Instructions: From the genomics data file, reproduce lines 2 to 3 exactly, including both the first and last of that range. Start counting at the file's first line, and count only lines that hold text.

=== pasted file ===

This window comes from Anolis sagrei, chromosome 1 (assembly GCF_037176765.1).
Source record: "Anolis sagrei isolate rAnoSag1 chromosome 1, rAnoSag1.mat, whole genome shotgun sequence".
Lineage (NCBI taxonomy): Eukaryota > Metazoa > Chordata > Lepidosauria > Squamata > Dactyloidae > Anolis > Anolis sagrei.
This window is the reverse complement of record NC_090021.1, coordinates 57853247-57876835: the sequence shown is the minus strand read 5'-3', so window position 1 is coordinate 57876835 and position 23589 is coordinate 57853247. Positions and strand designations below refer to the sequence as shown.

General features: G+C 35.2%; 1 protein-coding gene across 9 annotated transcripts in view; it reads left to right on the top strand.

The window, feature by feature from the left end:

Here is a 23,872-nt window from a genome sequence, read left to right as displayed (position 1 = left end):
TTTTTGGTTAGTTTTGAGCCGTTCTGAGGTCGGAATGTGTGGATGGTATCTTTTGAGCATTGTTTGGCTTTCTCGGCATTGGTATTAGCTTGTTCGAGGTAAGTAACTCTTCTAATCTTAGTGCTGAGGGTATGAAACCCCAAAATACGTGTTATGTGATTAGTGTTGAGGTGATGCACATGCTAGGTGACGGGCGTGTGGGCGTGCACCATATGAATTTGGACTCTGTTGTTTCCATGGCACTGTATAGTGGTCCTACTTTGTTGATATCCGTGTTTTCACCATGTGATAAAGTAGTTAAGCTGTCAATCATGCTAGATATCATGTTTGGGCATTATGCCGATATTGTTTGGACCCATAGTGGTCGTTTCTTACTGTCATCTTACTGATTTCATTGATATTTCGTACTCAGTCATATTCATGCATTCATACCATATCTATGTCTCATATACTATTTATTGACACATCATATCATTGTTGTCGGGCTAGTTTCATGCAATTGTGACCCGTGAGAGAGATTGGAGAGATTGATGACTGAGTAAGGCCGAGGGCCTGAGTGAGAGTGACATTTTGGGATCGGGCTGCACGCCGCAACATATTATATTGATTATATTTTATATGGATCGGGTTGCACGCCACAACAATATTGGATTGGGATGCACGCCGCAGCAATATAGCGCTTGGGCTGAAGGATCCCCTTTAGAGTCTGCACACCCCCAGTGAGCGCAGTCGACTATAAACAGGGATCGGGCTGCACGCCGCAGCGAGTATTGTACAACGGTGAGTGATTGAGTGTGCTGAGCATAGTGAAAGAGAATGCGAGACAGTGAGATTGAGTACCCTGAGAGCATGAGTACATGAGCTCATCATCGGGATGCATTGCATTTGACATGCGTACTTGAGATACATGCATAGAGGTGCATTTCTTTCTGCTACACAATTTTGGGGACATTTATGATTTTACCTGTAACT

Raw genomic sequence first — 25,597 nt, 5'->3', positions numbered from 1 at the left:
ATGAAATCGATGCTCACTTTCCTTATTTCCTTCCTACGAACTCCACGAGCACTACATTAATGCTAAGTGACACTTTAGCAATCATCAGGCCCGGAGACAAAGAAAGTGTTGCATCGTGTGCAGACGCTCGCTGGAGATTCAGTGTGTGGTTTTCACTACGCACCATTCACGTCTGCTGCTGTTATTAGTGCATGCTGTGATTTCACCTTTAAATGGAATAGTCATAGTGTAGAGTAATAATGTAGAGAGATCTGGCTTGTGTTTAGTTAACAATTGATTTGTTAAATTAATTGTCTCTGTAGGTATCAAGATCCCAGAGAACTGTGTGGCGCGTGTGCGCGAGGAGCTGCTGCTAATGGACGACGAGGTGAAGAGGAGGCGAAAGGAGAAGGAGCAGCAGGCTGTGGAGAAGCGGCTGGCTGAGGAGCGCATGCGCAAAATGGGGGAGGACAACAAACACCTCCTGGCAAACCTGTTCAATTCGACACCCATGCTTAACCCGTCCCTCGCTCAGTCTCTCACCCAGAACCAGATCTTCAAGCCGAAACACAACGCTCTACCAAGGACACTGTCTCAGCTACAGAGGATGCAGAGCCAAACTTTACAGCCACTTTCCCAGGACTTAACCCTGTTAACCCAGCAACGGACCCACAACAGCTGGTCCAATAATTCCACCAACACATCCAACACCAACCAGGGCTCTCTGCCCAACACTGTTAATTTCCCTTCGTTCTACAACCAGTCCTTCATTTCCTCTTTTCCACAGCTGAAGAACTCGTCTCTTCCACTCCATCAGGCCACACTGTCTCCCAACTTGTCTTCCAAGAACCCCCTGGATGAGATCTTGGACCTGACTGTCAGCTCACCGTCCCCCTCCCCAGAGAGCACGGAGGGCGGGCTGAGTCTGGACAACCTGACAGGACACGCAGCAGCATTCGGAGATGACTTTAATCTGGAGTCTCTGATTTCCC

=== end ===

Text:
Source record: "Anolis sagrei isolate rAnoSag1 chromosome 1, rAnoSag1.mat, whole genome shotgun sequence".
Lineage (NCBI taxonomy): Eukaryota > Metazoa > Chordata > Lepidosauria > Squamata > Dactyloidae > Anolis > Anolis sagrei.